The Buzz - A Blog About the Disease of Addiction | The National Center on Addiction and Substance Abuse

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Welcome to The Buzz—The National Center on Addiction and Substance Abuse's online conversation about addiction and substance use.

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Stories surrounding opioid addiction tend to be overwhelmingly negative and dire, often leaving people with little hope. This week – which President Obama proclaimed as Opioid and Heroin Epidemic Awareness Week – I’d like to shift the conversation and talk about how one state has taken extraordinary measures in responding to the opioid epidemic. 

40 million Americans 12 or older meet the clinical criteria for addiction of nicotine, alcohol, or other drugs. That is more than the number of people with heart disease (27 million), diabetes (26 million) or cancer (19 million). Despite its prevalence in society, addiction is still widely misunderstood by many. Not enough is being done to prevent and reduce addiction, and the consequences are devastating. But, there is reason for hope; many people recover and go on to lead healthy and inspiring lives.  

Every year, The National Center on Addiction and Substance Abuse hosts Family Day, a national initiative created to promote acts of parental engagement to help prevent teen substance use and raise healthy, resilient kids.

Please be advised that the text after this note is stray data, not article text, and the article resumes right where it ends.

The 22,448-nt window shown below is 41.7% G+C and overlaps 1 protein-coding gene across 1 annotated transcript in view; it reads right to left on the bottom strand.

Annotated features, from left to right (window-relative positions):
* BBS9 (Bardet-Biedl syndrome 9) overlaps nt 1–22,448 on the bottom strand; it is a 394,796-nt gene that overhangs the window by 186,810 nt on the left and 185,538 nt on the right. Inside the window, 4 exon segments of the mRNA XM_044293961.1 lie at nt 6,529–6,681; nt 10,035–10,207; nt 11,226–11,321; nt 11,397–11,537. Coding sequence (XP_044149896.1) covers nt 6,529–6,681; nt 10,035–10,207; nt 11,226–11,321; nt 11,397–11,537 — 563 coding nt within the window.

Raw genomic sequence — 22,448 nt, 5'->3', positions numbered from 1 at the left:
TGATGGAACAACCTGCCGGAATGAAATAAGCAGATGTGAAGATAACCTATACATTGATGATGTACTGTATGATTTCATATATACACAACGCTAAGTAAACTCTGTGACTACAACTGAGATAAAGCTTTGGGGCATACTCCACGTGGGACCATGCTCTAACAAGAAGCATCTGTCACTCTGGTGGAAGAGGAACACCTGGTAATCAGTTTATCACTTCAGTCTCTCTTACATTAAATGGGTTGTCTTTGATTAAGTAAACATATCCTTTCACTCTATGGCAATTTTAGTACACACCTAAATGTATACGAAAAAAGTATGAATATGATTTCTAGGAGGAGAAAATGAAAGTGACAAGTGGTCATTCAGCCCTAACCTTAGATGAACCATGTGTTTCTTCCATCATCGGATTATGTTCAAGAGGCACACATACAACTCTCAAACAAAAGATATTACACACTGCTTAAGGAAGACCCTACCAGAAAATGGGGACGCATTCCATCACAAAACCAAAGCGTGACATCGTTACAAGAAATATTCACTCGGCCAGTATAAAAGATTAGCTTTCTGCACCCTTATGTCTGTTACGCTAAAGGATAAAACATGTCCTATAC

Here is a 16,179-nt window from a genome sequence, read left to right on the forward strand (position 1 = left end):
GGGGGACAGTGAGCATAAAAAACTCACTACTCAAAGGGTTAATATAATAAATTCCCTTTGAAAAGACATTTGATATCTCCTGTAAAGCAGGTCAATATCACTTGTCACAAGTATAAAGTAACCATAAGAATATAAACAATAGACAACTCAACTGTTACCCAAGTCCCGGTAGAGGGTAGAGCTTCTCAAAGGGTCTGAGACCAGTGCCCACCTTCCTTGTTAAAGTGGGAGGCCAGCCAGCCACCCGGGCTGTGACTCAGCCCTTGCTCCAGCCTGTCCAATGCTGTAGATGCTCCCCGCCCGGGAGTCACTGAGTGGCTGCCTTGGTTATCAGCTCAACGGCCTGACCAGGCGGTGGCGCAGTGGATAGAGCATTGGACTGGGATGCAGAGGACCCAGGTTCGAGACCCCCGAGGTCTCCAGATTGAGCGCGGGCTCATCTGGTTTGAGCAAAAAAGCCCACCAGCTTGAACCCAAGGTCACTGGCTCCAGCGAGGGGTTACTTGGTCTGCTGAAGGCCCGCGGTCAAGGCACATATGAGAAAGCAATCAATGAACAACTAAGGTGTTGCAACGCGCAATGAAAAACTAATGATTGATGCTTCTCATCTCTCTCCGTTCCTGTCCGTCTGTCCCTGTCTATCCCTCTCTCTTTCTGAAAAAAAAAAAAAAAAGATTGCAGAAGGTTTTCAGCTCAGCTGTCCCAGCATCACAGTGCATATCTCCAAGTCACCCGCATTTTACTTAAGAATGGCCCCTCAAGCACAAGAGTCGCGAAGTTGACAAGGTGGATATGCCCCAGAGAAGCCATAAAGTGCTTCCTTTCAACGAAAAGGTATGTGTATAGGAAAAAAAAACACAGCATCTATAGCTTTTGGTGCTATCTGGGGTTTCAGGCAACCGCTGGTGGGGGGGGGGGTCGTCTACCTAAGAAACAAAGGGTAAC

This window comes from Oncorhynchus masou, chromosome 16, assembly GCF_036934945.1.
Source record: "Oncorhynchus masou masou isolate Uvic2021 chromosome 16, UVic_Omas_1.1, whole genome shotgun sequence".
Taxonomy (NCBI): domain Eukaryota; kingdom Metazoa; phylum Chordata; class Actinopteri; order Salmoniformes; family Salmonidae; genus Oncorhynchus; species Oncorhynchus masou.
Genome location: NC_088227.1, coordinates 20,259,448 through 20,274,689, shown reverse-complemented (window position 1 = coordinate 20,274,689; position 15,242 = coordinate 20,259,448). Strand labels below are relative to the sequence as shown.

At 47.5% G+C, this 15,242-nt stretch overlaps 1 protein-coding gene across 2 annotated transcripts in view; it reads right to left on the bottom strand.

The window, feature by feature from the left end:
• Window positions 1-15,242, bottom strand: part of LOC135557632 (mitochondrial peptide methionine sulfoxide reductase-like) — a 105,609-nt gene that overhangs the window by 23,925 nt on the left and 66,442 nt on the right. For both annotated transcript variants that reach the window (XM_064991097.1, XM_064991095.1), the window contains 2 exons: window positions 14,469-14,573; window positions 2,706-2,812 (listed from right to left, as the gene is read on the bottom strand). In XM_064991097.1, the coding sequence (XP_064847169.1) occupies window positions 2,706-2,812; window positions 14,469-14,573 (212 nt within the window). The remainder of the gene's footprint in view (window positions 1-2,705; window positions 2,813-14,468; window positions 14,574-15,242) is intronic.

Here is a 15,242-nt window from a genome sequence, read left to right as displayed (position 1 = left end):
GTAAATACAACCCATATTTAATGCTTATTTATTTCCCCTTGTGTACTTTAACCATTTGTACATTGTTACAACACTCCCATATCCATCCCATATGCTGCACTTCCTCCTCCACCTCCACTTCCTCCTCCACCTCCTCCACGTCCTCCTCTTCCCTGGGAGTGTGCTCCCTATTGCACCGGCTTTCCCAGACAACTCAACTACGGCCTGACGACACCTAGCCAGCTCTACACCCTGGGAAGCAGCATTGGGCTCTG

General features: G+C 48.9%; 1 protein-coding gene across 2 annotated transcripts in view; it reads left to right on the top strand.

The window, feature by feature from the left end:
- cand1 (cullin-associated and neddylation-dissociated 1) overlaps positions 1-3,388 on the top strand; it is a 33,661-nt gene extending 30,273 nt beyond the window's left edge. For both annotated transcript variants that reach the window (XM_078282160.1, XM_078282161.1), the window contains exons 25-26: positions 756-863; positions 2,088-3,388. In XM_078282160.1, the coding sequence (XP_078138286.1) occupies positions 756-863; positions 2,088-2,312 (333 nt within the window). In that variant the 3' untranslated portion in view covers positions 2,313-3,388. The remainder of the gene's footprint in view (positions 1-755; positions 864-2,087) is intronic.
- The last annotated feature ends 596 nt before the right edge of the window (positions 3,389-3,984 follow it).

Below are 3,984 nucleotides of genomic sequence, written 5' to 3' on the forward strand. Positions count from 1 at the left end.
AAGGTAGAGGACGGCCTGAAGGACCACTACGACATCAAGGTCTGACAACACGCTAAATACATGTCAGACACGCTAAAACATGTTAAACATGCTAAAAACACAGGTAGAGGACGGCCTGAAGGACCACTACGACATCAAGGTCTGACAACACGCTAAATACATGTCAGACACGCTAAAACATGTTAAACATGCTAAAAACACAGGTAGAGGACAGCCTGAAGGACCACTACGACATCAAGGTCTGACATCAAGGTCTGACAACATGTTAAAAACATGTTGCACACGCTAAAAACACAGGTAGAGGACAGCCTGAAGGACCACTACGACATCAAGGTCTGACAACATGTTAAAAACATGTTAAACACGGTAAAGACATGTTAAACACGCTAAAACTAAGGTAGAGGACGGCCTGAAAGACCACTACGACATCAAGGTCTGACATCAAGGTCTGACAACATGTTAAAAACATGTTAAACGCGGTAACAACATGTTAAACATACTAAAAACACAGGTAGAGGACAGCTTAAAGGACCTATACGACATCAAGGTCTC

Adolescents and young adults misuse prescription opioids more than any other age group, and teen substance use significantly increases the risk of developing addiction. They are also at highest risk for overdose. These are startling statistics, but there are three important steps parents can take to prevent their teens from misusing prescription drugs, reduce the chances of accidental overdose and avoid the devastation of opioid addiction.

As Americans continue to struggle with opioid addiction, many blame the pharmaceutical industry for driving the problem through the extensive marketing of pain medicine and promoting prescribing practices that many regard as reckless. A recent Los Angeles Times investigation focused on the pharmaceutical company Purdue and their opioid pain medication OxyContin. They found that Purdue pushed OxyContin on patients and physicians in ways many would find unethical, if not illegal. Additionally, the company helped convince Americans that opioid medications weren’t just for those in agony from cancer or major surgery – but that drugs like OxyContin could be used for much more manageable forms of short-term as well as chronic pain.

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